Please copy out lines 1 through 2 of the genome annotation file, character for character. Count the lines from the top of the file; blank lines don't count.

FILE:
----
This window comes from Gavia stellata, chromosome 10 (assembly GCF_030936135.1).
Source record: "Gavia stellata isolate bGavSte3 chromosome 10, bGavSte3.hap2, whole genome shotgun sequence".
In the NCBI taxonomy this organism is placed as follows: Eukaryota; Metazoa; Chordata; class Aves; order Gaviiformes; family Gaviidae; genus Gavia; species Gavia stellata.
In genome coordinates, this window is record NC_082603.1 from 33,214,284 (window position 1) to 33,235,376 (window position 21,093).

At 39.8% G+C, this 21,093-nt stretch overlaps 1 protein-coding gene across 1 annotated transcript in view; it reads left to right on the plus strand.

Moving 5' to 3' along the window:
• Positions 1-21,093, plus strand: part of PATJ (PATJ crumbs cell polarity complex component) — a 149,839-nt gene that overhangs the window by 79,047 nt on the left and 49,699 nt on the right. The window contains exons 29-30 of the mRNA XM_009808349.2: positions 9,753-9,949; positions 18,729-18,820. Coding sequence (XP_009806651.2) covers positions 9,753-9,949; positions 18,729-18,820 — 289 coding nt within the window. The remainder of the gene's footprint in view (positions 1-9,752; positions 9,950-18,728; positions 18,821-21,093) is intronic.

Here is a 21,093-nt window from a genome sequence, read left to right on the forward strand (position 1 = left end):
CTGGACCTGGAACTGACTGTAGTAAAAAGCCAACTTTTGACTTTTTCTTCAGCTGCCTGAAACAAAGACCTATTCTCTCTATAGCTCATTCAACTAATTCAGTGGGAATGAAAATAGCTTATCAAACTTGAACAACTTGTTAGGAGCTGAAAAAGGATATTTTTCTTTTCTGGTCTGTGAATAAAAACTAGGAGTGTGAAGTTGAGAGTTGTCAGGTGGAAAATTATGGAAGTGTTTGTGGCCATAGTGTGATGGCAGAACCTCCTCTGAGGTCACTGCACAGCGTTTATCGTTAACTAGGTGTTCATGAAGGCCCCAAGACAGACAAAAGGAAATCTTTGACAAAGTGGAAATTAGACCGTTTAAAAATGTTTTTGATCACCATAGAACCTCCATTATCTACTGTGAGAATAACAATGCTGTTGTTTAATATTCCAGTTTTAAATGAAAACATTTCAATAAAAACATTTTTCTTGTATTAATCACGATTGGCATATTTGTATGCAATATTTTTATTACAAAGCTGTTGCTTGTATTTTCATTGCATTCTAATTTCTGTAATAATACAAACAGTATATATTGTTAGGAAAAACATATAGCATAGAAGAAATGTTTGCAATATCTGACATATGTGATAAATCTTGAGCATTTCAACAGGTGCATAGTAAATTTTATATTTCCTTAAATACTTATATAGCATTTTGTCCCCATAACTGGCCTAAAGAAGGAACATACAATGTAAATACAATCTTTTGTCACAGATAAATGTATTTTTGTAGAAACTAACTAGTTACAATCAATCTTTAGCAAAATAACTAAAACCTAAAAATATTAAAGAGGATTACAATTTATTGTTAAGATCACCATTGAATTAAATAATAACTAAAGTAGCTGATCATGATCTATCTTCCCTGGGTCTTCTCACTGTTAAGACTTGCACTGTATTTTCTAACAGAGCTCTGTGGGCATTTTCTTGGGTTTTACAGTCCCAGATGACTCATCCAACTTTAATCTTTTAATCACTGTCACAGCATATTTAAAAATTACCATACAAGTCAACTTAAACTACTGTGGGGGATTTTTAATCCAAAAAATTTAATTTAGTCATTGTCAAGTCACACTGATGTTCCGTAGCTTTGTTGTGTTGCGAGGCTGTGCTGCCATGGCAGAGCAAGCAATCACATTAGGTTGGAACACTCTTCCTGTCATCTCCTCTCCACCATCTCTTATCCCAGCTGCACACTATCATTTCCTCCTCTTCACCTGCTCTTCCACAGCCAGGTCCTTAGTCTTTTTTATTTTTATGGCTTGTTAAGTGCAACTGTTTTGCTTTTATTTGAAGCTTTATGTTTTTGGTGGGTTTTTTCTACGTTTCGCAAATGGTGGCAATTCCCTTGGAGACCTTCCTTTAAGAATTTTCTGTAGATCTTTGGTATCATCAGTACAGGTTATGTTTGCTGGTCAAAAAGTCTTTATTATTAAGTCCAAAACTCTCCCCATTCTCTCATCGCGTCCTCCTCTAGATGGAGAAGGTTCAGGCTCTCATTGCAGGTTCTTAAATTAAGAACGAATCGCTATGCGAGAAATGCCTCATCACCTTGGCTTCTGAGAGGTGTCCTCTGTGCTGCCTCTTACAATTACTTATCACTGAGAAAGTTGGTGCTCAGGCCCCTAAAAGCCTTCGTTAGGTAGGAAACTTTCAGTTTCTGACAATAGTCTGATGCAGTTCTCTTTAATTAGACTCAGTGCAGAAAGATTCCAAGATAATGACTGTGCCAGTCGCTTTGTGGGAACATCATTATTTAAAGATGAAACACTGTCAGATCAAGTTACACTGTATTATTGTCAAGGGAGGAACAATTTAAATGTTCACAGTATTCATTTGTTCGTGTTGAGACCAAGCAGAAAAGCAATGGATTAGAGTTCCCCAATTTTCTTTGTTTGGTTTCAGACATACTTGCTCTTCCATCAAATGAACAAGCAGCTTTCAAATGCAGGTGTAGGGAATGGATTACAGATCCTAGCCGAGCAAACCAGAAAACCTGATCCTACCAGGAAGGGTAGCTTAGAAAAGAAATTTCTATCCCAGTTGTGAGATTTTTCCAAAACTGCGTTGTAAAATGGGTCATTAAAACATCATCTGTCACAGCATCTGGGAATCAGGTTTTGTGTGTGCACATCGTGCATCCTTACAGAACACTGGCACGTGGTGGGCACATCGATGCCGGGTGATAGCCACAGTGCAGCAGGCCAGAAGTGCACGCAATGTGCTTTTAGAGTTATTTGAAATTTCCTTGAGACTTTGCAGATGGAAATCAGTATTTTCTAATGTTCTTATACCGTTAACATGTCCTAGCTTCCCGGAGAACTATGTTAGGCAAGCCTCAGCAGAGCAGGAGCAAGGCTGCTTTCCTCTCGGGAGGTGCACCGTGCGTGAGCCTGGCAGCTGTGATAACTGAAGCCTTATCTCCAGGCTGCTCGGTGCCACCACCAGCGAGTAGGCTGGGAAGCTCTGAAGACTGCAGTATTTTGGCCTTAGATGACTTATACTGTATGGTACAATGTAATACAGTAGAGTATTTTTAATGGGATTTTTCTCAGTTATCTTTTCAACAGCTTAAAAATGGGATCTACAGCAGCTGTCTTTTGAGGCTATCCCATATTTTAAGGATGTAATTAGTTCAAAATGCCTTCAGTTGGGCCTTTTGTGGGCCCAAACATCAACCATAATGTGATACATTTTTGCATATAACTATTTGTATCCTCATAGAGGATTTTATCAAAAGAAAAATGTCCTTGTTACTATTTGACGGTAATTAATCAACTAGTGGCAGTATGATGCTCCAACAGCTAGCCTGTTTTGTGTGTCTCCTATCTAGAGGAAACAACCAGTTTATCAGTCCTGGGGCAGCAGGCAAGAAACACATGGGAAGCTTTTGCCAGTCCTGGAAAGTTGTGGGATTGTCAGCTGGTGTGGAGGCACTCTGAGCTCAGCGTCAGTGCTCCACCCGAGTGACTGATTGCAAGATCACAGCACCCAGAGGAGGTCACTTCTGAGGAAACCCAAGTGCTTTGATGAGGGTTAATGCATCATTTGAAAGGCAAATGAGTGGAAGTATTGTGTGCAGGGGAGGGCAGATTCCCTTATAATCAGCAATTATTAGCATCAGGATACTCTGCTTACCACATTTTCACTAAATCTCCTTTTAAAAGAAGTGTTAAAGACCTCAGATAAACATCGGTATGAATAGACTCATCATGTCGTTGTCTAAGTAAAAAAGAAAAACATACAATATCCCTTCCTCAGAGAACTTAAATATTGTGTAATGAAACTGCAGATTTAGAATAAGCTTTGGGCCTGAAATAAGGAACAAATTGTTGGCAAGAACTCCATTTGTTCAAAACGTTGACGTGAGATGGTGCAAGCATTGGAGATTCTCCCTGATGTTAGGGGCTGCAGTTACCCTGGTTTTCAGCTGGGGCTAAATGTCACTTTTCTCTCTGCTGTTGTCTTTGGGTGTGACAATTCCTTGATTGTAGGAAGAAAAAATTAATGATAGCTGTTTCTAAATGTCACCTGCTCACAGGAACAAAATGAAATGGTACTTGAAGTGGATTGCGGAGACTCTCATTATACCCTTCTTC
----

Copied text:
This window comes from Gavia stellata, chromosome 10 (assembly GCF_030936135.1).
Source record: "Gavia stellata isolate bGavSte3 chromosome 10, bGavSte3.hap2, whole genome shotgun sequence".